If you heard rumblings this week that Netflix is finally cracking down on password sharing in the United States and other markets, you heard wrong—but only for now. The company told WIRED that while it plans to make an announcement in the next few weeks about limiting account sharing, nothing has happened yet. Meanwhile, lawmakers in Congress are eager to overhaul systems for dealing with secret US government data as classified documents keep turning up in the wrong places.
We did a deep dive this week into a ransomware attack that crippled the digital infrastructure of London’s Hackney Council. The assault happened more than two years ago, but it was so impactful that the local authority is still working to recover. A project that’s looking far into the future, meanwhile, is developing prototype pursuit satellites for real-world testing that could someday be used in space battles.
In other military news from the skies, we examined the situation with the apparent Chinese spy balloon over the US and the pros and cons of using balloons as espionage tools. And if you want to improve your personal digital security this weekend, we’ve got a roundup of the most important software updates to install right awayincluding fixes for Android and Firefox vulnerabilities.
Plus, there’s more. Each week we round up the stories we didn’t cover in-depth ourselves. Click on the headlines to read the full stories. And stay safe out there.
If you’re looking for legit software downloads by searching Google, your clicks just got riskier. The spam- and malware-tracking nonprofit Spamhaus says it has detected a “massive spike” in malware spread via Google Ads in the past two months. This includes “malvertizing” that appears to be authentic downloads of tools like Slack, Mozilla’s Thunderbird email client, and the Tor Browser. Security firm SentinelOne further identified a handful of malicious loaders spread through Google Ads, which researchers collectively dubbed MalVirt. They say MalVirt loaders are used to distribute malware like XLoader, which an attacker can use to steal data from an infected machine. Google told Ars Technica in a statement that it is aware of the malvertising uptick. “Addressing it is a critical priority, and we are working to resolve these incidents as quickly as possible,” the company said.
The Federal Trade Commission this week issued its first-ever fine under the Health Breach Notification Rule (HBNR). Online pharmacy GoodRx was ordered to pay a $1.5 million fine for allegedly sharing its users’ medication data with third parties like Meta and Google without informing those users of the “unauthorized disclosures,” as is required under the HBNR. The FTC’s enforcement action follows investigations by Consumer Reports and Gizmodo into GoodRx’s data-sharing practices. In addition to violating the HBNR, GoodRx misrepresented its claims of HIPAA compliance, the FTC alleges. GoodRx claims it fixed the issues at the heart of the FTC’s complaint years ago and rejects any admission of guilt. “We do not agree with the FTC’s allegations and we admit no wrongdoing,” a spokesperson told Gizmodo. “Entering into the settlement allows us to avoid the time and expense of protracted litigation.”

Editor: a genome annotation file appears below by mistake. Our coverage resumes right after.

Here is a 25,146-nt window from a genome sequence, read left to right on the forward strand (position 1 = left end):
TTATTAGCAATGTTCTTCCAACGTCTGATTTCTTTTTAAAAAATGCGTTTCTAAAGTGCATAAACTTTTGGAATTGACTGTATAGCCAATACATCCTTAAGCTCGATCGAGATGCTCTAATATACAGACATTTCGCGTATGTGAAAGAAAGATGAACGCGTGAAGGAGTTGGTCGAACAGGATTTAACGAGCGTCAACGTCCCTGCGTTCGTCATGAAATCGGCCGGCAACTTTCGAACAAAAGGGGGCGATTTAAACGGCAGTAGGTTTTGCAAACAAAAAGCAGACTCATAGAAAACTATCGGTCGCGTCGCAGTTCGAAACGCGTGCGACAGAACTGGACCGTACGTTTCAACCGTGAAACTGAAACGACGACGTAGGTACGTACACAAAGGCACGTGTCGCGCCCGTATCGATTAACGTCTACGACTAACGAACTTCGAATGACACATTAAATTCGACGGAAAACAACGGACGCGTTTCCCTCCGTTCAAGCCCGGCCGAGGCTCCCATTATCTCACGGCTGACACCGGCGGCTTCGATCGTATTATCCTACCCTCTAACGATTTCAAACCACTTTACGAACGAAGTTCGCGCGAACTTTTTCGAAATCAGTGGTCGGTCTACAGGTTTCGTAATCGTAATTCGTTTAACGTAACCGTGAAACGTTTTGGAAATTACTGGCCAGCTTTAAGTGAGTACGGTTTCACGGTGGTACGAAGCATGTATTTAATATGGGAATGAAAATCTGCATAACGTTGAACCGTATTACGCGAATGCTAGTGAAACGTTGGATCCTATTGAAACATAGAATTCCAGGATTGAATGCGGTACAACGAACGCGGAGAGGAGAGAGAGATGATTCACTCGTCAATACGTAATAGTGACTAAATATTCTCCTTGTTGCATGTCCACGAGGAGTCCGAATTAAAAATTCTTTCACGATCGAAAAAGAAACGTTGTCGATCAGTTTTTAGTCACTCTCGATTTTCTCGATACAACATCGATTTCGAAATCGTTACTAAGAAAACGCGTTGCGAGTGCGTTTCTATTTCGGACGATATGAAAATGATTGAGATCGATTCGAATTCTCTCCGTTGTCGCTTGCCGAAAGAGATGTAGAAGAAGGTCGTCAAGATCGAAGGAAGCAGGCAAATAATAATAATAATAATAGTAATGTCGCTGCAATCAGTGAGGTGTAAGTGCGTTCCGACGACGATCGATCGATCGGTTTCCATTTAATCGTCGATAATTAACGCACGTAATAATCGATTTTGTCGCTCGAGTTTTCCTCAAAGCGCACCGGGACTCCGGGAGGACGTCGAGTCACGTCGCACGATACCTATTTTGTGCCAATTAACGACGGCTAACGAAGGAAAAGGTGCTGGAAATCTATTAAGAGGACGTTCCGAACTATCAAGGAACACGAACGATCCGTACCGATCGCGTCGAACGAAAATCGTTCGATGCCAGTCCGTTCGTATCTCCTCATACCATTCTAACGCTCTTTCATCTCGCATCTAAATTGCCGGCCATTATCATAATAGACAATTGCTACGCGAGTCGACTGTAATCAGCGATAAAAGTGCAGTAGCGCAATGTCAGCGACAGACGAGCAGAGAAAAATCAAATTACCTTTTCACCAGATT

Microsoft this week announced that it had disabled accounts of threat actors who managed to get verified under the Microsoft Cloud Partner Program. Posing as legitimate businesses, the threat actors used their verified account status to create malicious OAuth applications. “The applications created by these fraudulent actors were then used in a consent phishing campaign, which tricked users into granting permissions to the fraudulent apps,” Microsoft said in a blog detailing the issue. “This phishing campaign targeted a subset of customers primarily based in the UK and Ireland.” The company says the people behind the phishing attacks likely used their access to steal emails and that it has notified all victims.
Researchers at the security firm Saiflow this week exposed two vulnerabilities in versions of the open source protocol used in the operation of many electric-vehicle charging stations, called the Open Charge Point Protocol (OCPP). By exploiting vulnerable instances of the OCPP standard, which is used to communicate between chargers and management software, an attacker could take over a charger, disable groups of chargers, or siphon off electricity from a charger for their own use. Saiflow says it’s working with EV charger companies to mitigate the risks of the vulnerabilities.
The 37 million customers exposed by the most recent T-Mobile hack may not be the only people affected by the breach. Google this week informed customers of the Google Fi mobile service that hackers had obtained “limited” account information, including phone numbers, SIM serial numbers, and information about their accounts. The hackers did not access payment information, passwords, or the contents of communications, like text messages. Still, it’s possible the information could have been used for SIM swap attacks. TechCrunch reports that the intrusion was detected by Google Fi’s “primary network provider,” which noticed “suspicious activity relating to a third-party support system.” The timing of the hack, which comes two weeks after the latest T-Mobile breach, suggests the two are related.